We’re just going to go on telling stories. All of those stories that you mentioned, I’m well aware that they are all issues, that each one of them can comprise an important social theme, but they are stories that we tell because they are the stories of the lives of these characters. If I were to think about it, I might be able to identify a theme that comes up in our final season that falls into that same category, but it’s not how I approach the story-telling.
 
Will you deal with any current political issues?

When we were shooting our sixth season, we had gotten marriage rights in California, but we knew that Proposition 8 was coming [up for a vote], and we were going to finish shooting before the election. I didn’t know what was going to happen, so I had to be wary about which story we’re telling. Now the show is going on the air and Prop 8 has been passed. I knew that it was going to be close and hard-fought, and I thought we were going to win. I couldn’t tell a story about the aftermath, because I didn’t know what it was going to be.

Where do you get your inspiration for the storylines?

So many places. We have a group of writers who work on these stories and we get together in the beginning of the year and imagine where these lives might go. Writers take inspiration from real-life events. On a show like this, especially when you have a number of lesbians on the writing staff, we sit around and tell one another our own stories. We say, “oh my god, oh my god, I remember when that happened to so and so,” and we start there and then we make fiction.

You must get a lot of fan requests—for example, many women want Carmen back on the show…

Sarah Shahi has a new TV show on NBC, as many of her fans already know. She does make an appearance, but we’re not doing a big Carmen story. I don’t want to mislead anybody, but I am delighted to say that Sarah does appear in our final episode.

You once said that Jenny’s Season 5 storyline was a comment on your experience in making The L Word. How similar or different has your experience been to Jenny’s?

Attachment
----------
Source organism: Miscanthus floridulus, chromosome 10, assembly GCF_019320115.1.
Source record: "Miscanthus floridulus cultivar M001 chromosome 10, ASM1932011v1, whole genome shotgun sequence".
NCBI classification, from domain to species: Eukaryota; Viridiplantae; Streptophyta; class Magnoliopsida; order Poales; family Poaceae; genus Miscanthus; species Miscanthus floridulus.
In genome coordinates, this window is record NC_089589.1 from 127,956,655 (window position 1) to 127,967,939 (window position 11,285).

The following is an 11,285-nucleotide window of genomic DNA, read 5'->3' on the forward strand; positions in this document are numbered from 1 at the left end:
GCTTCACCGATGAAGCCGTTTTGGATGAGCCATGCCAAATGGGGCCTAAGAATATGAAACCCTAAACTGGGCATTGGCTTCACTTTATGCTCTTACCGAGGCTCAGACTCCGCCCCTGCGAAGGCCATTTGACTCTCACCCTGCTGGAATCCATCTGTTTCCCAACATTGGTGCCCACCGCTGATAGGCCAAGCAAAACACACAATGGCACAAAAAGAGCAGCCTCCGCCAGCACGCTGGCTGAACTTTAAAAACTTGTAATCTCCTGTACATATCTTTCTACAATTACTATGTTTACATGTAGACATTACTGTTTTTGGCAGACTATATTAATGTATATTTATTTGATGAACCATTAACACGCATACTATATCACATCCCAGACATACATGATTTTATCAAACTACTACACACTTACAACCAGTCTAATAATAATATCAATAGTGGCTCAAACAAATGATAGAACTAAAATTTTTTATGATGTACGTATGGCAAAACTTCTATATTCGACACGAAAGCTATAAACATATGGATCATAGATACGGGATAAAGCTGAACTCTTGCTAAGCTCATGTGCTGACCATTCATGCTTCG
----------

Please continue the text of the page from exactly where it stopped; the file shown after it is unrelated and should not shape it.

My experience has been very different on The L Word. I got nothing but support from Showtime. They never said, “make it less gay.”  They never said, “can we make that character not a lesbian,” but that does happen in Hollywood. My experience with Showtime has been incredible, and I would never want anybody to think that Showtime behaved in a way that the show’s Hollywood archetypes behave. But it’s very realistic as a portrayal of what happens in the industry at large.

If you got a do-over, is there anything you would do differently?
 
I don’t believe in that. There are some choices that I would have made differently, and they might have been better or might have made some people happier, but there are no do-overs.

In the past you’ve said the characters with whom you most identify are Bette and Jenny. Has that changed for you?

Well, it’s changed in that both those characters have taken on lives of their own and veered far from me, but I still definitely would say that Jenny and Bette are the two characters who started as facets of my channeling myself, and there are still aspects of each of them that I relate to in a very personal way, which is not to say that I haven’t related to any number of the other L Word characters at times.